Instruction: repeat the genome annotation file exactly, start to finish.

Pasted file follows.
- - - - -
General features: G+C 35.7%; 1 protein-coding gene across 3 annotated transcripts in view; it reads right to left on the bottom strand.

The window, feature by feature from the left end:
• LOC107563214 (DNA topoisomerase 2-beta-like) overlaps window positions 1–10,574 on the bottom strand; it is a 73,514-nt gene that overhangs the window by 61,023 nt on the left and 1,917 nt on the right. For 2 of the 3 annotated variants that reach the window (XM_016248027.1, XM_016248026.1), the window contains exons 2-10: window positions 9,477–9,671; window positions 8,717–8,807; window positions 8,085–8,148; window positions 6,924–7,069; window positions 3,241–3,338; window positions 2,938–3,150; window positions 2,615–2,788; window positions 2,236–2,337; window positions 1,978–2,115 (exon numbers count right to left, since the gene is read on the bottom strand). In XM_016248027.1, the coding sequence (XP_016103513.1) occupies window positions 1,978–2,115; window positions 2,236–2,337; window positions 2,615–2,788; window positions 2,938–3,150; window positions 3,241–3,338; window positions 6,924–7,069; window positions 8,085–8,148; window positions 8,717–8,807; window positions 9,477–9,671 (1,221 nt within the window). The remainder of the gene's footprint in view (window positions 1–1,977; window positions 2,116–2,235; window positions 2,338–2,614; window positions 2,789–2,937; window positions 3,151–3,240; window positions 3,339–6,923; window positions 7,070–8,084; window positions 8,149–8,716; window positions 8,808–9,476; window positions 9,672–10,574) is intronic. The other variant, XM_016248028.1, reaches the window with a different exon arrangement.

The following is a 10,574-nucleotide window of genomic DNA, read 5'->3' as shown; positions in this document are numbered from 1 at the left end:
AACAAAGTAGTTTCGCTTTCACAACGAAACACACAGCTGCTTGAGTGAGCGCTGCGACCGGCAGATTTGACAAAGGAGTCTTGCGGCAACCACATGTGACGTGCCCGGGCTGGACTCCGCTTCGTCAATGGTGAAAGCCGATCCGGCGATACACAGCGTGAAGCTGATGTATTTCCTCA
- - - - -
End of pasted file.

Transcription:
General features: G+C 35.7%; 1 protein-coding gene across 3 annotated transcripts in view; it reads right to left on the bottom strand.

The window, feature by feature from the left end:
• LOC107563214 (DNA topoisomerase 2-beta-like) overlaps window positions 1–10,574 on the bottom strand; it is a 73,514-nt gene that overhangs the window by 61,023 nt on the left and 1,917 nt on the right. For 2 of the 3 annotated variants that reach the window (XM_016248027.1, XM_016248026.1), the window contains exons 2-10: window positions 9,477–9,671; window positions 8,717–8,807; window positions 8,085–8,148; window positions 6,924–7,069; window positions 3,241–3,338; window positions 2,938–3,150; window positions 2,615–2,788; window positions 2,236–2,337; window positions 1,978–2,115 (exon numbers count right to left, since the gene is read on the bottom strand). In XM_016248027.1, the coding sequence (XP_016103513.1) occupies window positions 1,978–2,115; window positions 2,236–2,337; window positions 2,615–2,788; window positions 2,938–3,150; window positions 3,241–3,338; window positions 6,924–7,069; window positions 8,085–8,148; window positions 8,717–8,807; window positions 9,477–9,671 (1,221 nt within the window). The remainder of the gene's footprint in view (window positions 1–1,977; window positions 2,116–2,235; window positions 2,338–2,614; window positions 2,789–2,937; window positions 3,151–3,240; window positions 3,339–6,923; window positions 7,070–8,084; window positions 8,149–8,716; window positions 8,808–9,476; window positions 9,672–10,574) is intronic. The other variant, XM_016248028.1, reaches the window with a different exon arrangement.

The following is a 10,574-nucleotide window of genomic DNA, read 5'->3' as shown; positions in this document are numbered from 1 at the left end:
AACAAAGTAGTTTCGCTTTCACAACGAAACACACAGCTGCTTGAGTGAGCGCTGCGACCGGCAGATTTGACAAAGGAGTCTTGCGGCAACCACATGTGACGTGCCCGGGCTGGACTCCGCTTCGTCAATGGTGAAAGCCGATCCGGCGATACACAGCGTGAAGCTGATGTATTTCCTCA